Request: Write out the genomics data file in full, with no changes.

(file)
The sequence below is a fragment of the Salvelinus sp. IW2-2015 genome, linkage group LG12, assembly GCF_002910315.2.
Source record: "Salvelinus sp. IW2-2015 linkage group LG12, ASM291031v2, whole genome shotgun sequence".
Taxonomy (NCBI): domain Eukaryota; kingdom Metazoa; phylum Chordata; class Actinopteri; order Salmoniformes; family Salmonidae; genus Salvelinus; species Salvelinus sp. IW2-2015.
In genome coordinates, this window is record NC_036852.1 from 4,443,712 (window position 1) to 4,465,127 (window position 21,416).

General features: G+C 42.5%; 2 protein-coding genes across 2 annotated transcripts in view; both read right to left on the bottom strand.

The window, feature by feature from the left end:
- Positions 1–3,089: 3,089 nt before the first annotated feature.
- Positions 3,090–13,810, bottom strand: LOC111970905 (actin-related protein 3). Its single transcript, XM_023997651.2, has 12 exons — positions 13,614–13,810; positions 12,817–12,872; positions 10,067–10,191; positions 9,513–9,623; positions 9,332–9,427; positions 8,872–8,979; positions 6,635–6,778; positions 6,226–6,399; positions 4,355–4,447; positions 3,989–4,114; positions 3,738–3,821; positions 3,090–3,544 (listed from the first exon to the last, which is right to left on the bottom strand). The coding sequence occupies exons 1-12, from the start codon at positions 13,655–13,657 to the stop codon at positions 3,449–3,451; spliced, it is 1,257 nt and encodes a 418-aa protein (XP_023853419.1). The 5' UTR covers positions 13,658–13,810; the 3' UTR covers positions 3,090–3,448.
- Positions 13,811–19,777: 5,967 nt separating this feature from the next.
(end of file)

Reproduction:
The sequence below is a fragment of the Salvelinus sp. IW2-2015 genome, linkage group LG12, assembly GCF_002910315.2.
Source record: "Salvelinus sp. IW2-2015 linkage group LG12, ASM291031v2, whole genome shotgun sequence".
Taxonomy (NCBI): domain Eukaryota; kingdom Metazoa; phylum Chordata; class Actinopteri; order Salmoniformes; family Salmonidae; genus Salvelinus; species Salvelinus sp. IW2-2015.
In genome coordinates, this window is record NC_036852.1 from 4,443,712 (window position 1) to 4,465,127 (window position 21,416).

General features: G+C 42.5%; 2 protein-coding genes across 2 annotated transcripts in view; both read right to left on the bottom strand.

The window, feature by feature from the left end:
- Positions 1–3,089: 3,089 nt before the first annotated feature.
- Positions 3,090–13,810, bottom strand: LOC111970905 (actin-related protein 3). Its single transcript, XM_023997651.2, has 12 exons — positions 13,614–13,810; positions 12,817–12,872; positions 10,067–10,191; positions 9,513–9,623; positions 9,332–9,427; positions 8,872–8,979; positions 6,635–6,778; positions 6,226–6,399; positions 4,355–4,447; positions 3,989–4,114; positions 3,738–3,821; positions 3,090–3,544 (listed from the first exon to the last, which is right to left on the bottom strand). The coding sequence occupies exons 1-12, from the start codon at positions 13,655–13,657 to the stop codon at positions 3,449–3,451; spliced, it is 1,257 nt and encodes a 418-aa protein (XP_023853419.1). The 5' UTR covers positions 13,658–13,810; the 3' UTR covers positions 3,090–3,448.
- Positions 13,811–19,777: 5,967 nt separating this feature from the next.